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Karina’s mother seeking justice

Samantha Moore, of Coeur d’Alene, talks Thursday about the death of her 2-year-old daughter, Karina, pictured at far left, while she was in foster care in Post Falls.  (Kathy Plonka / The Spokesman-Review)
Samantha Moore, of Coeur d’Alene, talks Thursday about the death of her 2-year-old daughter, Karina, pictured at far left, while she was in foster care in Post Falls. (Kathy Plonka / The Spokesman-Review)

Girl’s death in foster care ruled a homicide

Samantha Moore keeps the ashes of her 2-year-old daughter, Karina Janay Moore, on top of her entertainment center, in the center of her living room.

The black urn is engraved with the dates of Karina’s birth and death and is adorned with a heart-shaped picture of the smiling child.

“I want to keep her with me,” said Moore, 22, a single mother.

The ashes are all the Coeur d’Alene woman has left following her daughter’s death in a Spokane hospital Jan. 16 from injuries sustained while in foster care on Jan. 7. An autopsy led the Spokane County medical examiner’s office on March 5 to rule the death a homicide, saying the immediate cause was “blunt force head injuries” resulting from “injuries inflicted by another person/persons.”

The Post Falls Police Department hasn’t charged anybody with a crime and “can’t disclose who’s a potential suspect and who’s not,” said Lt. Pat Knight. “You don’t want to disclose too much, keeping in mind there’s still a lot of people we need to talk to. In my opinion, everyone who had access to Karina needs to be talked to.”

But, he said, “We certainly don’t disagree with the medical examiner’s opinion. There’s no argument going on between us and the medical examiner. It’s our job to substantiate what he found. There’s no doubt about what the medical examiner found on baby Karina in the autopsy.”

The foster parents told the police that Karina was injured when she fell down a short flight of carpeted stairs around midnight, Knight said. First responders found the toddler unresponsive at the base of the stairs, and the foster mother performed CPR, Knight said. The foster mother was nearby when Karina fell but not close enough to catch her, he said. Karina was taken to Kootenai Medical Center, then transferred to Sacred Heart Medical Center.

Samantha Moore scoffs at the suggestion that her daughter died by accident and asks why no baby gates were installed to protect the small child. Moore said she has had concerns about Karina’s care in the foster home since all three of her children were placed there in November. Moore said her children were taken away after she was charged with neglect, an accusation she disputes.

“They took my kids out of my home for so-called protection,” Moore said. “How is that protection? You take away three, and you give me back two. My kids haven’t been hurt in my home.”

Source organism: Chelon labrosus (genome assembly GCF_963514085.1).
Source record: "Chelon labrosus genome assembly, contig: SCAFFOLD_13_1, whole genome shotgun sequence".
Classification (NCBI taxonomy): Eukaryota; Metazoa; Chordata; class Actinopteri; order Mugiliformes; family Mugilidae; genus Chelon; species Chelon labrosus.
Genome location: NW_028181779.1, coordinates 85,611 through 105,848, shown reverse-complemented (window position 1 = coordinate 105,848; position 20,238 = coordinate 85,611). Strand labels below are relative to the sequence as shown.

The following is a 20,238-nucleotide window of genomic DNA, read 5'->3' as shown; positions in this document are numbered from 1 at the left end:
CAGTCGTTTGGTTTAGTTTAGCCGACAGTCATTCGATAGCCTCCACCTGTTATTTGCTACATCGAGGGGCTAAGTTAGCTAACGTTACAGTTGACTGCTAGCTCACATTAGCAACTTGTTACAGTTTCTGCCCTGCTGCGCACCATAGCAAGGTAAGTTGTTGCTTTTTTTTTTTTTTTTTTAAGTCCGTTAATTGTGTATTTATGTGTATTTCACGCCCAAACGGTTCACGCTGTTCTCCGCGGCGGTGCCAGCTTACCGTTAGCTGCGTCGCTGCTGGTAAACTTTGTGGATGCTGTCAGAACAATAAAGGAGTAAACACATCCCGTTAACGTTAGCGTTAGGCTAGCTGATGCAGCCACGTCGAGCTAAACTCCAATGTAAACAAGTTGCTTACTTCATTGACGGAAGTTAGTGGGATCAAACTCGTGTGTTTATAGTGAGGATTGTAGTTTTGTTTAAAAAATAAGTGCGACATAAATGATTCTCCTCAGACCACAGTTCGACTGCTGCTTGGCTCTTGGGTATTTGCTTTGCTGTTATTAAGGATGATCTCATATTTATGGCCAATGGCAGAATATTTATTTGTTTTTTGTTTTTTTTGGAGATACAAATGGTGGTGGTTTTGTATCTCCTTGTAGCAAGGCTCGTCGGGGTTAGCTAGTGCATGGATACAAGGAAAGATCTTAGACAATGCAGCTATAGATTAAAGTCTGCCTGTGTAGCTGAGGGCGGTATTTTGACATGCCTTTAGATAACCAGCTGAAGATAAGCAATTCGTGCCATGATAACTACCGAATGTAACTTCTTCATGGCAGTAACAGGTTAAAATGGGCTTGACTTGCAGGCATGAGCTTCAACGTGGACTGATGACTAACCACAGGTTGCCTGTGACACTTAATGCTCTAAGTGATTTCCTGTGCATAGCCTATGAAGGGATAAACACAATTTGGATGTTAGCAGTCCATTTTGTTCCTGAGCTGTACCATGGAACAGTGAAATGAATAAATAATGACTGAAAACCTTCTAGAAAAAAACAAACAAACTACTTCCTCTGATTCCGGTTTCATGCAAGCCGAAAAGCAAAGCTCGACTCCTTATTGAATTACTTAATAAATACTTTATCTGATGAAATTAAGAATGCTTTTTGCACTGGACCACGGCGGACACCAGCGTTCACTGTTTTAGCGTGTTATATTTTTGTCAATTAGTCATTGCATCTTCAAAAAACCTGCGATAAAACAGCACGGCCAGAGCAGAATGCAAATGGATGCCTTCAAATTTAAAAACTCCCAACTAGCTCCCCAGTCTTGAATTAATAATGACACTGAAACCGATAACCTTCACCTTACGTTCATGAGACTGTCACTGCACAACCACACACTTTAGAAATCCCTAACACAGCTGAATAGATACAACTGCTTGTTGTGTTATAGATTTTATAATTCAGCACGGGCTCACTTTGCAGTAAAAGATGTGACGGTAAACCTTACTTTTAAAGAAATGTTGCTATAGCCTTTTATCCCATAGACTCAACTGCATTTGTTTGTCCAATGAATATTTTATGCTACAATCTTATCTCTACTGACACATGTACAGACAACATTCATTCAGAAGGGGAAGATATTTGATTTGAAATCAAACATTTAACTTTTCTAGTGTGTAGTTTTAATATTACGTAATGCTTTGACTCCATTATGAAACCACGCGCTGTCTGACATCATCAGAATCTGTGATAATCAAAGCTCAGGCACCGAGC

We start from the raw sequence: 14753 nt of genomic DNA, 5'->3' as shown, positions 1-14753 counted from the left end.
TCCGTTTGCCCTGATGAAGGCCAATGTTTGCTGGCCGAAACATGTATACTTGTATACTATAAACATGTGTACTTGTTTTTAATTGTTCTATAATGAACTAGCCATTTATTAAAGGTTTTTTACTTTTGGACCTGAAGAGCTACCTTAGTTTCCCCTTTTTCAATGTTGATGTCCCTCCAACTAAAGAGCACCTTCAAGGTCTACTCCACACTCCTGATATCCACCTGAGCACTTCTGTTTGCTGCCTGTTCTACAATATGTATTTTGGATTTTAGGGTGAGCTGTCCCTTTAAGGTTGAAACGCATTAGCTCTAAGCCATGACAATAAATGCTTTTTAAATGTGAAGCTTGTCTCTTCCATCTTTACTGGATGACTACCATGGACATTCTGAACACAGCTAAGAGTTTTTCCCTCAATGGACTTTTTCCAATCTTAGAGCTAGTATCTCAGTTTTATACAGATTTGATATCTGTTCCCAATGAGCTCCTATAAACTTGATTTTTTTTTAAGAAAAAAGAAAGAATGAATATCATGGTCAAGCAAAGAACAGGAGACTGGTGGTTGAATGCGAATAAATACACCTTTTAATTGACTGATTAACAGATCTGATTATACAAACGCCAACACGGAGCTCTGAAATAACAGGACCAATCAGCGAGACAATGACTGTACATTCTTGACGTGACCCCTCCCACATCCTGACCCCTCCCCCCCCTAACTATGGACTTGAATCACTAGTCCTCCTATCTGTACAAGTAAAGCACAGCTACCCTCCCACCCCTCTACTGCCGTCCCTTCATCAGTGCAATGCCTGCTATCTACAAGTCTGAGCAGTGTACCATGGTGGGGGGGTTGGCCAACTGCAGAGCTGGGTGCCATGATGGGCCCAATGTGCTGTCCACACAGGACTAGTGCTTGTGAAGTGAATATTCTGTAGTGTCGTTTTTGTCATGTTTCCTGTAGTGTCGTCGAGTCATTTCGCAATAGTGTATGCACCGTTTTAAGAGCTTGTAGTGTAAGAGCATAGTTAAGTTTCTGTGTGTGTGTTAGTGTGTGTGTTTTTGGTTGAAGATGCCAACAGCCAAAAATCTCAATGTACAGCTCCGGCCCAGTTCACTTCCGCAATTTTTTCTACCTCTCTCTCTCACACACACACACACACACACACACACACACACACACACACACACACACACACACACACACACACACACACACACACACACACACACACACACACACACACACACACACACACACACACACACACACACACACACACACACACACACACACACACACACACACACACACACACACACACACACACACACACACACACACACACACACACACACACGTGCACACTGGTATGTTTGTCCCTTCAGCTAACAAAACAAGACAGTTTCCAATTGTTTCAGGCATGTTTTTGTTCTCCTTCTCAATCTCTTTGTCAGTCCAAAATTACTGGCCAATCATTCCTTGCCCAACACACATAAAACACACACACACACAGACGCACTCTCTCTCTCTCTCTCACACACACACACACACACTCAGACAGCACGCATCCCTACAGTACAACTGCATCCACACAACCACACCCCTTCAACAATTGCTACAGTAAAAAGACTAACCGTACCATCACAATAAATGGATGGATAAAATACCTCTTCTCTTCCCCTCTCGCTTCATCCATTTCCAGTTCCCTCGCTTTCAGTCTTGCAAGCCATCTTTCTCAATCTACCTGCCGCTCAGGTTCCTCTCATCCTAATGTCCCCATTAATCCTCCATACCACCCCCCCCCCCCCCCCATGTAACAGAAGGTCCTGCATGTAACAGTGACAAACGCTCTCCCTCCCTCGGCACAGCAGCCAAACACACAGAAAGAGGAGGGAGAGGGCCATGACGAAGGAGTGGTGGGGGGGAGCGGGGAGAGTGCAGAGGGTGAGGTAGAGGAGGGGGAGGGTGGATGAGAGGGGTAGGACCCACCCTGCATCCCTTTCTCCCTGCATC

Karina Moore’s foster parents could not be reached for comment.

Moore said her remaining two children – a 6-year-old boy and a 4-month-old girl – were moved to a different foster home.

Tom Shanahan, a spokesman for the Idaho Department of Health and Welfare, said he couldn’t comment on specifics of the case, but could say that Karina Moore’s foster parents have been licensed since June 2007 and have had 10 foster children in their home.

Shanahan said a federal government review shows that Idaho’s foster care system is almost entirely free of abuse and neglect. About 3,300 foster care cases from 2007 were reviewed, revealing that the state’s system was 99.91 percent free of abuse and neglect, Shanahan said, and the national median was 99.5 percent. About 3,300 children cycle through the foster system annually.

In the past five years, Shanahan said, two other children died while in foster care in Idaho’s five northern counties. However, the other children died from Sudden Infant Death Syndrome, he said.

Samantha Moore said she had three visits with her children from mid-November to Christmas Eve and during all three, she noticed bruises or scratches on Karina – goose-egg bumps on the child’s forehead and long scratches down the left side of her face and neck. She said her meetings with her children were recorded and, during them, her 6-year-old son complained that he didn’t like the way his foster parents spanked Karina.

Moore said the children were removed from her home in November after her son’s school informed authorities that he was injured. Moore said an investigation and interviews with the child cleared her of having harmed her son. However, she was charged with neglect, and the children were removed, she said.

Since she lost her children, Moore said, she has submitted to repeated drug evaluations, all of which have turned up clean. She said she has held down a steady job as a housekeeper and has taken two parenting classes. She has been granted two hour-long visits with her children per week, she said.

“They’re not cutting me any slack, and I’ve done everything they’ve asked of me,” Moore said, adding that her next court date in her effort to regain custody is in June.

“I want justice for her,” Moore said of Karina. They “were responsible for her.”